How to Order Craft Beer

Order Craft Beer When You Don't Know What the Hell You're Doing



Order Craft Beer When You Don't Know What the Hell You're Doing

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I’m the guy who drinks Miller Lite because I like the taste. I acclimated to it in upstate New York and never stopped. But I’m not in New York anymore. I now live in a place where craft beer, like mountain-biking and sending your kids to coding camp, is firmly entrenched in what it means to belong. San Diegans dedicate Meetups, apps, and podcasts entirely to obsessing over it. In many business and romantic settings, you are judged partially on your beer preference. It says certain things about you, things I don’t want Miller Lite to say about me.

But what’s a beer moron supposed to do when walking into a bar faced with 50 unfamiliar names scrawled on a chalkboard and not a description of what they taste like? Am I supposed to order all 50? Then order another 50 at the bar next door?

Greg Homyak, co-host of the San Diego BeerTalk Radio podcast, agreed to craft-beer Yoda me. We’re at Urge American Gastropub in Rancho Bernardo, where he's ordering five four-ounce tasters of brew (aka flights) that he thinks someone of my (lack of) palate would prefer.

Homyak, a millennial IT specialist whose favorite beer is Dark Seas Russian Imperial Stout by Mission Brewing, suggests popping into any bar with more than 20 beers on tap and ordering a flight of light lagers called pilsners, then jotting down the name of the one you like best.

“If you like any mass-marketed American beer, it’s probably a pilsner,” he says. “There are plenty of pilsners from craft breweries you’re going to like better because they taste better, because they’re made from better ingredients and not in some automated factory where profit is valued over quality.”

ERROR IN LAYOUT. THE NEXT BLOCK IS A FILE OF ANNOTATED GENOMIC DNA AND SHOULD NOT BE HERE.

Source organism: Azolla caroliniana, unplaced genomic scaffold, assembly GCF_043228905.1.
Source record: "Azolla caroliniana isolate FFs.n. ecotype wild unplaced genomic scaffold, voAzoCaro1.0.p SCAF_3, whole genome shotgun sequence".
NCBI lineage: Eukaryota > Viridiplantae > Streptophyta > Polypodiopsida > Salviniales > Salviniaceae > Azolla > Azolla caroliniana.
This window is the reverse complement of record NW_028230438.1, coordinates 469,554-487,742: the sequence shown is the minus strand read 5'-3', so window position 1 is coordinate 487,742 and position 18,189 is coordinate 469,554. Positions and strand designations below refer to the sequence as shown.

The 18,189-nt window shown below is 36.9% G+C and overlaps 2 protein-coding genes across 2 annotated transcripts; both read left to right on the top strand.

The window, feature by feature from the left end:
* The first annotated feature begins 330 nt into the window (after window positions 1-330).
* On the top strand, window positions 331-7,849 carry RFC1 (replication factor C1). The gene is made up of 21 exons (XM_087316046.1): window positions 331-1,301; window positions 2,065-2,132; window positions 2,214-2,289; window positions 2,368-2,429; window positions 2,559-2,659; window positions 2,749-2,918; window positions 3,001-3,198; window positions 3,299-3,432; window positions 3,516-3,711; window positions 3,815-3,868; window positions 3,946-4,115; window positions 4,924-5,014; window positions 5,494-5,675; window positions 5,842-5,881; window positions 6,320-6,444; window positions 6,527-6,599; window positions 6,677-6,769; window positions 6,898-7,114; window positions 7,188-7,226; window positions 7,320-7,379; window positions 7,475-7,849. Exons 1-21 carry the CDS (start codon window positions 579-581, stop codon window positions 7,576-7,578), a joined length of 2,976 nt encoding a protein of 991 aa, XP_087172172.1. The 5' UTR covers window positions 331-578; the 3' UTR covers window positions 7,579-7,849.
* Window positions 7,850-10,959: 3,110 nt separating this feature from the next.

You’re probably not as ignorant as I was before I started this article, so I assume you already know that “craft” beer has nothing to do with a beer type. “Craft” just means any beer manufactured by an independent brewer producing six million barrels of beer or fewer in a year. There are north of 120 of these microbreweries in San Diego and most brew all different beer types.

A lovely green-haired waitress named Amanda brings our first flight. Homyak is betting I will prefer Societe’s The Heiress. “A beer like Miller Lite is scientifically done well. But it [lacks] flavor. You can live your life drinking it, just like you can live your life eating McDonald’s. Or I can show you something you like better in craft beer.” Homyak is wrong. The Heiress is just OK to me. It doesn’t even taste as good as Miller Lite. I’m obviously the toughest case of beer ignorance he’s ever seen.

“No problem,” he says. “We’ll get it.”